The reckless and abusive use of commercial spyware to target journalists, their associates, and their families adds to the numerous and growing risks that journalists worldwide now face. Media organizations and investigative journalists are valuable “soft” targets who control important information, including information on sources, that threaten powerful actors. Thanks to companies like NSO Group, unscrupulous dictators and autocrats now have a powerful tool to aid in their sinister aims to stifle dissent and quell controversial reporting.
What is to be done? Unfortunately, liberal democratic governments who ostensibly support human rights and could take concerted action against the proliferation of commercial spyware seem unwilling to address the problem squarely. For example, in spite of the Citizen Lab’s discovery of apparent espionage by Saudi Arabia against a Canadian permanent resident using Israeli-made spyware — seemingly a significant violation of Canada’s sovereignty — the Trudeau government has only barely acknowledged our report possibly out of concern to not offend either Israel or Saudi Arabia (with whom Canada has weapons deals). Meanwhile, Donald Trump’s constant maligning of the press as the “enemy of the people,” and his decision to throw Khashoggi under the bus in favour of naked realpolitik calculations, shows clearly where the United States stands.
What about Israel, the sovereign jurisdiction in which NSO Group is headquartered? Earlier this week, Haaretz published a detailed investigation showing NSO Group may have sidestepped Israeli government export controls and negotiated a sale with Saudi Arabia directly. Revelations such as these may trigger greater scrutiny by the Israeli public and official regulators to strengthen export controls that are apparently very lax, if not ineffective altogether. However, in light of the close links between the Israeli government and the surveillance industry, and the strategic benefits that undoubtedly accrue to Israeli decision makers from the export of such technologies, I wouldn’t hold my breath in hope of something happening there either.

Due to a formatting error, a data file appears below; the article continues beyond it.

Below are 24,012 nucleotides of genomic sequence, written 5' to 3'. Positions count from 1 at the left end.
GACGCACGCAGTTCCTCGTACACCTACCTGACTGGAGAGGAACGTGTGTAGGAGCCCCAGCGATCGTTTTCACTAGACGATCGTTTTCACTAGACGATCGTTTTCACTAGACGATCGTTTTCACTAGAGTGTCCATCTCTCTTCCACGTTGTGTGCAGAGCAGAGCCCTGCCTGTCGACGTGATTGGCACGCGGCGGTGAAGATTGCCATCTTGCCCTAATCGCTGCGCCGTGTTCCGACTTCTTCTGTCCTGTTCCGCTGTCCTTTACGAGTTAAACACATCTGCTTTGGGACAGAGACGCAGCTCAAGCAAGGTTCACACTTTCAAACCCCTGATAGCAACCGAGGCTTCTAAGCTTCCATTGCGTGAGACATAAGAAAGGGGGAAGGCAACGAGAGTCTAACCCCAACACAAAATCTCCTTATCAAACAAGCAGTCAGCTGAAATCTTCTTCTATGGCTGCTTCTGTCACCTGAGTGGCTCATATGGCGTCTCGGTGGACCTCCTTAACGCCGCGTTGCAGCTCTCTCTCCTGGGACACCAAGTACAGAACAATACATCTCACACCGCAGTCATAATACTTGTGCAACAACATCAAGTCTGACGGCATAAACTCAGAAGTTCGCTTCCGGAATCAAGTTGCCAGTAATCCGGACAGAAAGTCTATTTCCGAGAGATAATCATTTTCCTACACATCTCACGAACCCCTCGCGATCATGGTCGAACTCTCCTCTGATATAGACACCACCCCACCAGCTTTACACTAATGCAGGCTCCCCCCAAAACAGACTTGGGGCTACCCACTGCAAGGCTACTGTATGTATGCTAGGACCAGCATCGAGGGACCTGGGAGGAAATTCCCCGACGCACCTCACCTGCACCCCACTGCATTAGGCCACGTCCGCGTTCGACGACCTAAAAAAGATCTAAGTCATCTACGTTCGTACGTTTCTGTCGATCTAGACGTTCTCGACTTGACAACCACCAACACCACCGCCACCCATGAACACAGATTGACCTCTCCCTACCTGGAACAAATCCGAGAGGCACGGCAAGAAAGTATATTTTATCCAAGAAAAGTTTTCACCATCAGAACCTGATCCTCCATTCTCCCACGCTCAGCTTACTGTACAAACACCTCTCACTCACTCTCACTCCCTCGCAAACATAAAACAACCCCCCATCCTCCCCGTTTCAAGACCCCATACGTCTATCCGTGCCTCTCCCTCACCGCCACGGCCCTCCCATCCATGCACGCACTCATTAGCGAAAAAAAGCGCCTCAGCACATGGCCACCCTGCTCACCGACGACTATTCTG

But the lack of government action does not mean there are no avenues left for recourse. The growing number of cases of harm caused by the abuse of commercial spyware we and others have documented may provide strong grounds for civil litigation and / or criminal prosecution. Indeed, NSO Group is currently facing two separate lawsuits (one of which was brought by Mexican journalists and activists), and one of its competitors, UK-based Gamma International Ltd, is the subject of another in the United Kingdom.
Should these legal efforts succeed in bringing real costs to bear on owners, they may prove to be the most effective remedy for the abuses of the commercial spyware market.
Until such time, we are now facing a crisis rich in terrible irony: a service marketed to government clients to assist in “cyber security” is quickly becoming one of the greatest sources of widespread insecurity instead.